LAKE FOREST, Ill. -- Brandon Marshall called the trade that brought him to the Chicago Bears from the Miami Dolphins in 2012 "life-saving and career-saving," but those words will ring hollow if the receiver doesn't remain on the path he's paved.
That's not to say Marshall can't or won't stay on the straight and narrow, because evidence over the past couple of years indicates a man changed by family, faith and football. The key for him now is to continue to lean on those attributes to accomplish his mission to make football merely a platform to reach larger, more important goals.
"A couple of months ago I said to my wife, 'We're going to sign a contract this offseason, and our motto is: Football is our platform, not our purpose.' And we want to do something special for the community that we feel we're supposed to be in," Marshall explained when asked why he signed his new contract on ABC's "The View."
It would likely be just as impressive to the Chicago community if Marshall stays on this newfound course he's established in his work as an advocate for mental health awareness. What makes Marshall's story appealing is his willingness to show vulnerability and expose his own flaws just to let everyone else know he's human. His story lets people know he's not just the 6-foot-5, 230-pound superhuman receiver who puts up 1,000-yard receiving seasons in the NFL every year seemingly with ease.
In explaining why the environment in Chicago is a better match for him than Miami, Marshall told a story about a recent outburst he had on the field.
"Last year, I was having problems a little bit in practice, and I just threw my helmet and my gloves down and I started pacing up and down the sidelines," Marshall said. "Some people can look at me and judge me and jump down my throat. But everyone gave me my space, and in a couple of plays I was back out there. So that's why [this is] a safe environment for me because they understand I love this game. They know my approach. I don't mean anything, any harm."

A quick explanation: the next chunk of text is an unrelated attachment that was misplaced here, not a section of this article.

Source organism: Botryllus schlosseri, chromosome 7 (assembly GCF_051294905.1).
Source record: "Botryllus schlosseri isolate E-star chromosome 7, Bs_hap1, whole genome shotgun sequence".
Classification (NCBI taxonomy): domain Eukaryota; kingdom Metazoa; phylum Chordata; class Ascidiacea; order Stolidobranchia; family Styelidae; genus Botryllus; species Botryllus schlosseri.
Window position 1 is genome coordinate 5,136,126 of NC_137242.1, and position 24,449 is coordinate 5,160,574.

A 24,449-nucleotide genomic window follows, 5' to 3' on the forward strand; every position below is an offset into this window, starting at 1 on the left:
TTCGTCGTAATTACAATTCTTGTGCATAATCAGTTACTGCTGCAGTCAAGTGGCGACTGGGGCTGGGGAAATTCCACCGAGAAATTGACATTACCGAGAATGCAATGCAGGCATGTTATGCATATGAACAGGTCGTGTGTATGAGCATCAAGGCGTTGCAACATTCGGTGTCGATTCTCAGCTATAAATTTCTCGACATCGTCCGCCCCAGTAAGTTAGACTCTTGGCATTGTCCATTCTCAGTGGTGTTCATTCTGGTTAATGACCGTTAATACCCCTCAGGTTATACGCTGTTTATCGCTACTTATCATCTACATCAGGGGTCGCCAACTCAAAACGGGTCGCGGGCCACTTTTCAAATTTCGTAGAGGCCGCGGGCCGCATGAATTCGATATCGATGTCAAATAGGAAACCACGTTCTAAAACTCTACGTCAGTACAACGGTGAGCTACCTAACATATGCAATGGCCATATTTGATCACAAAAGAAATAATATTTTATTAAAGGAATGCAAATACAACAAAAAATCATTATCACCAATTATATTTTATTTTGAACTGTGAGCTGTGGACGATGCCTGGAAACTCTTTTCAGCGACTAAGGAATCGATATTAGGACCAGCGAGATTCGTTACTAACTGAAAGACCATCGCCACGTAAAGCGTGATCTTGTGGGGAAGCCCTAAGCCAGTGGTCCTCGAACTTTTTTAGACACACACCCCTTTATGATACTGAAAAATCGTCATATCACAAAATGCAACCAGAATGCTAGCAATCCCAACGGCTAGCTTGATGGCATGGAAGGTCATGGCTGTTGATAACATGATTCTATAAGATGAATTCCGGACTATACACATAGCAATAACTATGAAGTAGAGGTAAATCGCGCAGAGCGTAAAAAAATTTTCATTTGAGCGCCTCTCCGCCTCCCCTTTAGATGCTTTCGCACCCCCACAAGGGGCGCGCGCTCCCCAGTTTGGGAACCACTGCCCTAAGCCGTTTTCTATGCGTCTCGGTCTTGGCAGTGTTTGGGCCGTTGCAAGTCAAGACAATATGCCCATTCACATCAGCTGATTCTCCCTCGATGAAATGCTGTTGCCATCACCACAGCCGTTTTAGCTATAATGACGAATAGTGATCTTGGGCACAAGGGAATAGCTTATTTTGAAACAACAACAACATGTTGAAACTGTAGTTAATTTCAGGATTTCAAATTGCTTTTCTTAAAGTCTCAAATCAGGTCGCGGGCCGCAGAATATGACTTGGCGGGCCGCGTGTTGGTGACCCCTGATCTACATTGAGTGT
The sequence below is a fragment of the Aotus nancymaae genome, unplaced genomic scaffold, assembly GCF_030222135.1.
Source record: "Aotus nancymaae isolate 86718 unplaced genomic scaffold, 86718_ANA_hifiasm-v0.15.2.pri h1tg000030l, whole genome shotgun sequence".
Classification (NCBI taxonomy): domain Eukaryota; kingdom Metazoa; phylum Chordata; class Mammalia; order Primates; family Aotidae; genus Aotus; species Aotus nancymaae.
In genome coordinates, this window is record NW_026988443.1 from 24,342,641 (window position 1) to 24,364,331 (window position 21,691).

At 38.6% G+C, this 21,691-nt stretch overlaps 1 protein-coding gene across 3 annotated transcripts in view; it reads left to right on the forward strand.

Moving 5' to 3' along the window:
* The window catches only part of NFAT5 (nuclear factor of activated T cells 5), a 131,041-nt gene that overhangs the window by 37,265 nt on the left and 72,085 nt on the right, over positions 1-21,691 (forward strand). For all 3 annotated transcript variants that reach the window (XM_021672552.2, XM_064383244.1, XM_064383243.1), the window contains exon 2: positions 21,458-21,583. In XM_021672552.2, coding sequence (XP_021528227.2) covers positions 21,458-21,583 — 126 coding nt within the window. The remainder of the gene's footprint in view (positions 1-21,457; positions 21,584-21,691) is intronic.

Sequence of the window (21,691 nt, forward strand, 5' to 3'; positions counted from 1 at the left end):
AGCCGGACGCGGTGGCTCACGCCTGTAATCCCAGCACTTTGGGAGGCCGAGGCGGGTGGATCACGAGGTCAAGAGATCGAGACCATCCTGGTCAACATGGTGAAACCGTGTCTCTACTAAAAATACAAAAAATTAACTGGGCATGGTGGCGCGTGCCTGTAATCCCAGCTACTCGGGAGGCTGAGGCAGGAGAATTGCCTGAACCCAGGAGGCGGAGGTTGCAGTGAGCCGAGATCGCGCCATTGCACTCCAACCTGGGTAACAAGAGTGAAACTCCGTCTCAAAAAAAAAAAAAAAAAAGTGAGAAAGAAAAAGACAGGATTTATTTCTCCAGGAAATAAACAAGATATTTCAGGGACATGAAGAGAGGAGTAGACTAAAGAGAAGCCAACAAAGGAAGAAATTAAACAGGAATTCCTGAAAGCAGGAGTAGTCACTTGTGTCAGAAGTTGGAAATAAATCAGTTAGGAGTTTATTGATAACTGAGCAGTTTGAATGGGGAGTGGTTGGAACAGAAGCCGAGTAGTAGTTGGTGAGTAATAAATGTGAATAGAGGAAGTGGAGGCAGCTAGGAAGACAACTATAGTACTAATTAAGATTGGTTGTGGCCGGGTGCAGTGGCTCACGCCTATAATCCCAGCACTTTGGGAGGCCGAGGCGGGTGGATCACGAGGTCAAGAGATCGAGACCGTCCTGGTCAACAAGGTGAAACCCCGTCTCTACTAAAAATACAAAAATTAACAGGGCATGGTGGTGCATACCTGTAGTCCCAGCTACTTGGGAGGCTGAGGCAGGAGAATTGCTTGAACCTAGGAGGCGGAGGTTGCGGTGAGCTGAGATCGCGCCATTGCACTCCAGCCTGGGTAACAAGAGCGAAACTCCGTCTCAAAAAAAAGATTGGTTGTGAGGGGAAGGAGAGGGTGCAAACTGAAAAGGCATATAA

It's not that teammates and coaches excused yet another Marshall tantrum during this incident. But they understand Marshall's passion for the game and knew that, ultimately, he'd come to his senses and realize he'd lost his cool.
In November 2011, when the Dolphins were trudging through a winless start after seven games, Marshall got in a fight with former teammate Vontae Davis. He reportedly threw a football in the cornerback's face after criticizing Davis for acting unprofessionally.
But shortly after Marshall's trade to Miami, sources explaining that situation said that Marshall took Davis under his wing shortly after the two met, and the receiver was trying to help the cornerback become a better professional. Did Marshall handle that incident the right way? Probably not, but he has experienced growth in Chicago, and it needs to continue.
"So yeah, it feels like a retirement thing right now," Marshall said Thursday as he wiped away tears with an orange handkerchief. "But it means a lot to me. I just wanted to thank everybody because it's not really about me, it's about the people around me. Anybody that's in a successful position or who has been successful, it's about the team. It's about having the right people on the bus, and the right people in the right seats, and I think I figured it out and I'm thankful for them."